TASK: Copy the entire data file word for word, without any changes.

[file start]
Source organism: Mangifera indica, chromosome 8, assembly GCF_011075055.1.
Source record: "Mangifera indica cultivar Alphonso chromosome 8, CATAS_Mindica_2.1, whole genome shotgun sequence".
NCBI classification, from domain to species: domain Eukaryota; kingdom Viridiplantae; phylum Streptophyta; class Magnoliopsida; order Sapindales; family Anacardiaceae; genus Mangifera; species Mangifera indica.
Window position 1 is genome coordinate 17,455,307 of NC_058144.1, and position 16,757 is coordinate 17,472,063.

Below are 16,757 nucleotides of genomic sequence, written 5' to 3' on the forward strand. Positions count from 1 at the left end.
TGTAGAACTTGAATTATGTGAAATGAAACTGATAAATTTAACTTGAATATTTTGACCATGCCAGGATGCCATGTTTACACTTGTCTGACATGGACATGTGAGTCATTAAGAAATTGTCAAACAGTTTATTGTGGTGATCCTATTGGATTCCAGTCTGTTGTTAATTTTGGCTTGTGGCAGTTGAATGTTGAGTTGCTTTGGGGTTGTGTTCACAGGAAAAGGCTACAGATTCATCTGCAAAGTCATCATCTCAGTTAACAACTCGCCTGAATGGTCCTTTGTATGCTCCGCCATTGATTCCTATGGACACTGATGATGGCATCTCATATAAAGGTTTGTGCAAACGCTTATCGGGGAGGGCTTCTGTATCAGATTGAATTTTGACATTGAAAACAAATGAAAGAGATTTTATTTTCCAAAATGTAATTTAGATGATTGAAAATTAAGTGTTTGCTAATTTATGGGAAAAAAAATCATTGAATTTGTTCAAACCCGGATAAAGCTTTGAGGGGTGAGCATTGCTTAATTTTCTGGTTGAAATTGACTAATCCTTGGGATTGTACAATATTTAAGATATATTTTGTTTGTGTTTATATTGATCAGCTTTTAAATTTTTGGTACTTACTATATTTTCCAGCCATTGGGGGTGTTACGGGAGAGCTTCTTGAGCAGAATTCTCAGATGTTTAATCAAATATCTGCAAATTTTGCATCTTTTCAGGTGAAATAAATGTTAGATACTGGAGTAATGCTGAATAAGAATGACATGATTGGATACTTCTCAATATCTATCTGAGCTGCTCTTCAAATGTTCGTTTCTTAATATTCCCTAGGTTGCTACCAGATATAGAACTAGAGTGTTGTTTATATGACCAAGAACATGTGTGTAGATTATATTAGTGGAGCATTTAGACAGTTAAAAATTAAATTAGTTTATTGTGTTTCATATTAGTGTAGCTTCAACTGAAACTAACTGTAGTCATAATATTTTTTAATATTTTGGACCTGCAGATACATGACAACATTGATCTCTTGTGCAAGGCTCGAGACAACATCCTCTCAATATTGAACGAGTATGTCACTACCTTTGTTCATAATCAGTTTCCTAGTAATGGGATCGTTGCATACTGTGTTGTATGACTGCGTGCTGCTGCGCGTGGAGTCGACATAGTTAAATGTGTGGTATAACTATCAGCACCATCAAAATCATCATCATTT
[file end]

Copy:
Source organism: Mangifera indica, chromosome 8, assembly GCF_011075055.1.
Source record: "Mangifera indica cultivar Alphonso chromosome 8, CATAS_Mindica_2.1, whole genome shotgun sequence".
NCBI classification, from domain to species: domain Eukaryota; kingdom Viridiplantae; phylum Streptophyta; class Magnoliopsida; order Sapindales; family Anacardiaceae; genus Mangifera; species Mangifera indica.
Window position 1 is genome coordinate 17,455,307 of NC_058144.1, and position 16,757 is coordinate 17,472,063.

Below are 16,757 nucleotides of genomic sequence, written 5' to 3' on the forward strand. Positions count from 1 at the left end.
TGTAGAACTTGAATTATGTGAAATGAAACTGATAAATTTAACTTGAATATTTTGACCATGCCAGGATGCCATGTTTACACTTGTCTGACATGGACATGTGAGTCATTAAGAAATTGTCAAACAGTTTATTGTGGTGATCCTATTGGATTCCAGTCTGTTGTTAATTTTGGCTTGTGGCAGTTGAATGTTGAGTTGCTTTGGGGTTGTGTTCACAGGAAAAGGCTACAGATTCATCTGCAAAGTCATCATCTCAGTTAACAACTCGCCTGAATGGTCCTTTGTATGCTCCGCCATTGATTCCTATGGACACTGATGATGGCATCTCATATAAAGGTTTGTGCAAACGCTTATCGGGGAGGGCTTCTGTATCAGATTGAATTTTGACATTGAAAACAAATGAAAGAGATTTTATTTTCCAAAATGTAATTTAGATGATTGAAAATTAAGTGTTTGCTAATTTATGGGAAAAAAAATCATTGAATTTGTTCAAACCCGGATAAAGCTTTGAGGGGTGAGCATTGCTTAATTTTCTGGTTGAAATTGACTAATCCTTGGGATTGTACAATATTTAAGATATATTTTGTTTGTGTTTATATTGATCAGCTTTTAAATTTTTGGTACTTACTATATTTTCCAGCCATTGGGGGTGTTACGGGAGAGCTTCTTGAGCAGAATTCTCAGATGTTTAATCAAATATCTGCAAATTTTGCATCTTTTCAGGTGAAATAAATGTTAGATACTGGAGTAATGCTGAATAAGAATGACATGATTGGATACTTCTCAATATCTATCTGAGCTGCTCTTCAAATGTTCGTTTCTTAATATTCCCTAGGTTGCTACCAGATATAGAACTAGAGTGTTGTTTATATGACCAAGAACATGTGTGTAGATTATATTAGTGGAGCATTTAGACAGTTAAAAATTAAATTAGTTTATTGTGTTTCATATTAGTGTAGCTTCAACTGAAACTAACTGTAGTCATAATATTTTTTAATATTTTGGACCTGCAGATACATGACAACATTGATCTCTTGTGCAAGGCTCGAGACAACATCCTCTCAATATTGAACGAGTATGTCACTACCTTTGTTCATAATCAGTTTCCTAGTAATGGGATCGTTGCATACTGTGTTGTATGACTGCGTGCTGCTGCGCGTGGAGTCGACATAGTTAAATGTGTGGTATAACTATCAGCACCATCAAAATCATCATCATTT